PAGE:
By Admin Pantau Gambut
The role of women in extinguishing forest and peatland fires is crucial. They are often perceived as powerless or incapable of making an impact in firefighting efforts. However, the difficulties faced by male firefighters would be significantly amplified without the participation of women.

In conjunction with International Firefighters' Day, Pantau Gambut is organizing a short story competition with the theme "Women from Burning Land." In collaboration with Fire Play, we aim to shift the stigma of women as merely "supplementary" in every effort to extinguish forest and peatland fires. Without intervention, this stigma will have detrimental effects if it persists. Not only will the duties of firefighters in the field be hindered, but women in areas affected by forest and peatland fires will also be left powerless and dependent on men.

After several stages of judging, three short stories have been selected, with the best work authored by Hera Yulita.

Don’t Let Your Fish Burn Too Long

(Hera Yulita)

“There is no extinguishing forest and land fires without the role of women.” These are the words I most remember from my uncle. In our Malay dialect, "uwak" means uncle or a male sibling from either parent’s side. Uwak worked as a palm sap collector. Occasionally, if he had spare time and the pay was right, he would accept jobs as a brush cutter, clearing land for gardens or plots that were to be sold.
Uwak’s services were also needed when someone in our village passed away. He and a few others would go to the cemetery to perform the noble duty of digging graves. As a senior grave digger, my uncle was respected. His advice was heeded, and his permission sought for burial matters in the village cemetery. To me, Uwak was the family hero; a man of many talents. He worked on everything from handling coconuts in the garden to managing others' final resting places.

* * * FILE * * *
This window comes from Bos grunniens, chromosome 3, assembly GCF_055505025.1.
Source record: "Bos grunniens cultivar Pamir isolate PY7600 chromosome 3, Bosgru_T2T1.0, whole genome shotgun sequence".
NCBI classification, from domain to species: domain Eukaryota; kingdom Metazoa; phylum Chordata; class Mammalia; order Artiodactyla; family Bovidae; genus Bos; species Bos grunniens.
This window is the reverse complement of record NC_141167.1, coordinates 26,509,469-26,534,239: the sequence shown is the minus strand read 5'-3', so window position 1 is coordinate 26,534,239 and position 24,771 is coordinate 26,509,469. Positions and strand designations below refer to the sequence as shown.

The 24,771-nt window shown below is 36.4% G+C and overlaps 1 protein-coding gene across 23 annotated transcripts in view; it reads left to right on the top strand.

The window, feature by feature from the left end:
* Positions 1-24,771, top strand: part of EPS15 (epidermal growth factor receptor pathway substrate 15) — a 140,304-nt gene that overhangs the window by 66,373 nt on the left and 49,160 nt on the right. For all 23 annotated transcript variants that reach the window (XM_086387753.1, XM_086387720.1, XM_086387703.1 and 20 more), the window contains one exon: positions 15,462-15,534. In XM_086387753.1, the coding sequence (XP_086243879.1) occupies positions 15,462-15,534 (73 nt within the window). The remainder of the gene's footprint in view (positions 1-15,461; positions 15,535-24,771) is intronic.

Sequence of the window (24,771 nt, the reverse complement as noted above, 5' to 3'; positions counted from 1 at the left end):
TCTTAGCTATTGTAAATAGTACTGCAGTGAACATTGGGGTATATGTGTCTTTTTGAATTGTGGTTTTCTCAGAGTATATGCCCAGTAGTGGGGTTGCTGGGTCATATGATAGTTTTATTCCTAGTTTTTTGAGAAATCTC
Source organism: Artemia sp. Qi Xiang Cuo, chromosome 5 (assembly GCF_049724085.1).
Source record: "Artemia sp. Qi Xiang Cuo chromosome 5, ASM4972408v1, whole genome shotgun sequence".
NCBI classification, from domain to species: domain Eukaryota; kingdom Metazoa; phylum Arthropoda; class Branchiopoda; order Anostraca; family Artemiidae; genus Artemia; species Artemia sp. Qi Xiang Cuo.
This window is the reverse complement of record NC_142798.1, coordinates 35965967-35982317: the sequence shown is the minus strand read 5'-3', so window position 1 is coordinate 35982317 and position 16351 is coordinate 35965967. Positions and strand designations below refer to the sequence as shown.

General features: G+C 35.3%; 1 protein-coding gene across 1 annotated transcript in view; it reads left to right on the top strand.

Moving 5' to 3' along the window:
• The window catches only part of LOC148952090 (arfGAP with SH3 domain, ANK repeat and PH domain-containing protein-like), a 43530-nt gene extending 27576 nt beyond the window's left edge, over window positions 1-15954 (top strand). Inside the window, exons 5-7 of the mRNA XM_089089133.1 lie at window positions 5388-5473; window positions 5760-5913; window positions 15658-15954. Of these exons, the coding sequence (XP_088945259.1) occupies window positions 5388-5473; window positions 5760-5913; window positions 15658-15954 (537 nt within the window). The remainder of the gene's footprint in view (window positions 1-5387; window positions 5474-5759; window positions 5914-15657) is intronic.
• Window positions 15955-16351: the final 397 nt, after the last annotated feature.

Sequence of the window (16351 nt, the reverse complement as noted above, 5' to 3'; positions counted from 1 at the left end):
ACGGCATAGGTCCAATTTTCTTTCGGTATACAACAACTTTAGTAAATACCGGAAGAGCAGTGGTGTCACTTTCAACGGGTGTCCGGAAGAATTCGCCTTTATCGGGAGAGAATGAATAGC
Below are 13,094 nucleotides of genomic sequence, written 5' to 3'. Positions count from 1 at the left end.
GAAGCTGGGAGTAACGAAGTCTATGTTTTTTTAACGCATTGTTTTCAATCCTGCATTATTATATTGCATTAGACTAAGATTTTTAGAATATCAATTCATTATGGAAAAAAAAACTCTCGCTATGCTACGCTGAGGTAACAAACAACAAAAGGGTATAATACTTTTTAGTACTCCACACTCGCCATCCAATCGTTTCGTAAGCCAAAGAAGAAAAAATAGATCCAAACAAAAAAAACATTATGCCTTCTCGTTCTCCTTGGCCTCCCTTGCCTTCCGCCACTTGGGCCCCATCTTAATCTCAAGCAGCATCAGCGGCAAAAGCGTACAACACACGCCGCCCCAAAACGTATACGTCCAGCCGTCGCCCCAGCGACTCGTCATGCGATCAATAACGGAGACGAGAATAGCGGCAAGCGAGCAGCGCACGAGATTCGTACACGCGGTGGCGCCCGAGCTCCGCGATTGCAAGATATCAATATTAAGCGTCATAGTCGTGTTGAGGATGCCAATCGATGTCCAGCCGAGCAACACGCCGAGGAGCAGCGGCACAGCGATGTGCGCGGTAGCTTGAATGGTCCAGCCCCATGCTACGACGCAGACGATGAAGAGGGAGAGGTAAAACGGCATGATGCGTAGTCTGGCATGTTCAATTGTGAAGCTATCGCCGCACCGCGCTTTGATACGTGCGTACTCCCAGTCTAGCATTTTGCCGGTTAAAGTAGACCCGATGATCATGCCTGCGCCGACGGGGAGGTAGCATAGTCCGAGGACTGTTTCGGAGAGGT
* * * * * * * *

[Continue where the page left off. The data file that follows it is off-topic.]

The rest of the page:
The sun has long since disappeared from view. The recent days have been unbearably uncomfortable. Can you imagine what it’s like when the land of Kalimantan, renowned for its abundant sunshine, is suddenly shrouded in clouds? Enveloped in suffocating haze, visibility is almost nonexistent. The distance one can see is severely reduced. Everything is obscured. Flights are canceled. Schools are closed. This has become a recurring pattern: last year, this year, and likely next year as well. I, along with the other residents of Kalimantan, can only offer understanding—a heart full of sympathy yet fraught with helplessness.
“Mamak is frustrated. The tap water is salty,” I said to you that afternoon in Long Ijah’s canteen. You remained silent, engrossed in your laptop. I continued to finish the nasi uduk in front of me. There was nearly no conversation between us that afternoon until you spoke up: “I’ll lead the action the day after tomorrow. We’ve been silent for too long. The government needs to be awakened. It’s been too long since our council members have been confronted by students. They’re too comfortable. It’s dangerous if no one reminds them. Are we going to wait until our forests are completely destroyed before there is action taken against the forest and land fires in Kalimantan?” you said, elaborating passionately.
In the distance, I could only stand silent. Watching you amidst the crowd of demonstrators, leading the rally, holding the megaphone, and shouting fervently. You are too sweet to be a protester. Your alma mater will soon be overshadowed by an idealism that may not reach its intended audience or draw the necessary attention.
Every time you went to the streets, I was always captivated by curiosity. What did you discuss with Uwak that made you so bold and critical today? What books did you read? What stories did Uwak tell you, dear?
I cling to a single memory—a snapshot of one afternoon when I first met you at Cik Amir’s house. I had glimpsed a different side of you then: quiet, polite—traits that would never suggest you were one of the most respected activists among the movement’s peers. I held you in high regard. Years later, these days, you occasionally share stories about the movement’s organization, people’s rights, societal inequities, environmental degradation, today’s bureaucracy, and much more.